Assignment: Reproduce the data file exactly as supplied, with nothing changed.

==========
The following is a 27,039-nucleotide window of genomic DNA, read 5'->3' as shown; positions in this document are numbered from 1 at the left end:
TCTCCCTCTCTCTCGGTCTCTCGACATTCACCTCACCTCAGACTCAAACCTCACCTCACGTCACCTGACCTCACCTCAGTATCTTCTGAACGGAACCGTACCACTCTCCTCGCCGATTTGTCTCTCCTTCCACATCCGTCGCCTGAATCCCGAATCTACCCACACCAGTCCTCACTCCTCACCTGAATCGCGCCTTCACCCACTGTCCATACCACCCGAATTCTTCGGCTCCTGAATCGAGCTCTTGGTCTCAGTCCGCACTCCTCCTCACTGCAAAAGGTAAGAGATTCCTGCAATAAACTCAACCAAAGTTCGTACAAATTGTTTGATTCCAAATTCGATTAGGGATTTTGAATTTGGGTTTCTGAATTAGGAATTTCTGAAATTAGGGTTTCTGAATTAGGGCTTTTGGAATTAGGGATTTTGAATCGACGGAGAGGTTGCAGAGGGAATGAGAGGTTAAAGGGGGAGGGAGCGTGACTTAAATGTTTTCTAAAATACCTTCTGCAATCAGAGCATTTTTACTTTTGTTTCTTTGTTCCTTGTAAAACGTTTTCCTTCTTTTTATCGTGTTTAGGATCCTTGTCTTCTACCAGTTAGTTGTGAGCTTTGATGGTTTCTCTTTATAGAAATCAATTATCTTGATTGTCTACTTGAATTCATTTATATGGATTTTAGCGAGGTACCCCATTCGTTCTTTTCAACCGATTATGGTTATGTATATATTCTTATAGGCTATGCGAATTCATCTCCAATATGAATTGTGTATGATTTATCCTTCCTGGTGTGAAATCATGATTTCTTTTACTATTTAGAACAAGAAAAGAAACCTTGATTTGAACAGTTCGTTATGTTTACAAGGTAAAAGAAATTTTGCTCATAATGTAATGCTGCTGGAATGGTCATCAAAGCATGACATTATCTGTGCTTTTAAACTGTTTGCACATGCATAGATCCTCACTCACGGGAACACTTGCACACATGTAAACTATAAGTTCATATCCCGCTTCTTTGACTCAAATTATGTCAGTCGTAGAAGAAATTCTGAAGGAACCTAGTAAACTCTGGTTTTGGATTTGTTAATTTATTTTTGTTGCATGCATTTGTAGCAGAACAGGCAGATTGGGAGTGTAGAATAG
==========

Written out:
The following is a 27,039-nucleotide window of genomic DNA, read 5'->3' as shown; positions in this document are numbered from 1 at the left end:
TCTCCCTCTCTCTCGGTCTCTCGACATTCACCTCACCTCAGACTCAAACCTCACCTCACGTCACCTGACCTCACCTCAGTATCTTCTGAACGGAACCGTACCACTCTCCTCGCCGATTTGTCTCTCCTTCCACATCCGTCGCCTGAATCCCGAATCTACCCACACCAGTCCTCACTCCTCACCTGAATCGCGCCTTCACCCACTGTCCATACCACCCGAATTCTTCGGCTCCTGAATCGAGCTCTTGGTCTCAGTCCGCACTCCTCCTCACTGCAAAAGGTAAGAGATTCCTGCAATAAACTCAACCAAAGTTCGTACAAATTGTTTGATTCCAAATTCGATTAGGGATTTTGAATTTGGGTTTCTGAATTAGGAATTTCTGAAATTAGGGTTTCTGAATTAGGGCTTTTGGAATTAGGGATTTTGAATCGACGGAGAGGTTGCAGAGGGAATGAGAGGTTAAAGGGGGAGGGAGCGTGACTTAAATGTTTTCTAAAATACCTTCTGCAATCAGAGCATTTTTACTTTTGTTTCTTTGTTCCTTGTAAAACGTTTTCCTTCTTTTTATCGTGTTTAGGATCCTTGTCTTCTACCAGTTAGTTGTGAGCTTTGATGGTTTCTCTTTATAGAAATCAATTATCTTGATTGTCTACTTGAATTCATTTATATGGATTTTAGCGAGGTACCCCATTCGTTCTTTTCAACCGATTATGGTTATGTATATATTCTTATAGGCTATGCGAATTCATCTCCAATATGAATTGTGTATGATTTATCCTTCCTGGTGTGAAATCATGATTTCTTTTACTATTTAGAACAAGAAAAGAAACCTTGATTTGAACAGTTCGTTATGTTTACAAGGTAAAAGAAATTTTGCTCATAATGTAATGCTGCTGGAATGGTCATCAAAGCATGACATTATCTGTGCTTTTAAACTGTTTGCACATGCATAGATCCTCACTCACGGGAACACTTGCACACATGTAAACTATAAGTTCATATCCCGCTTCTTTGACTCAAATTATGTCAGTCGTAGAAGAAATTCTGAAGGAACCTAGTAAACTCTGGTTTTGGATTTGTTAATTTATTTTTGTTGCATGCATTTGTAGCAGAACAGGCAGATTGGGAGTGTAGAATAG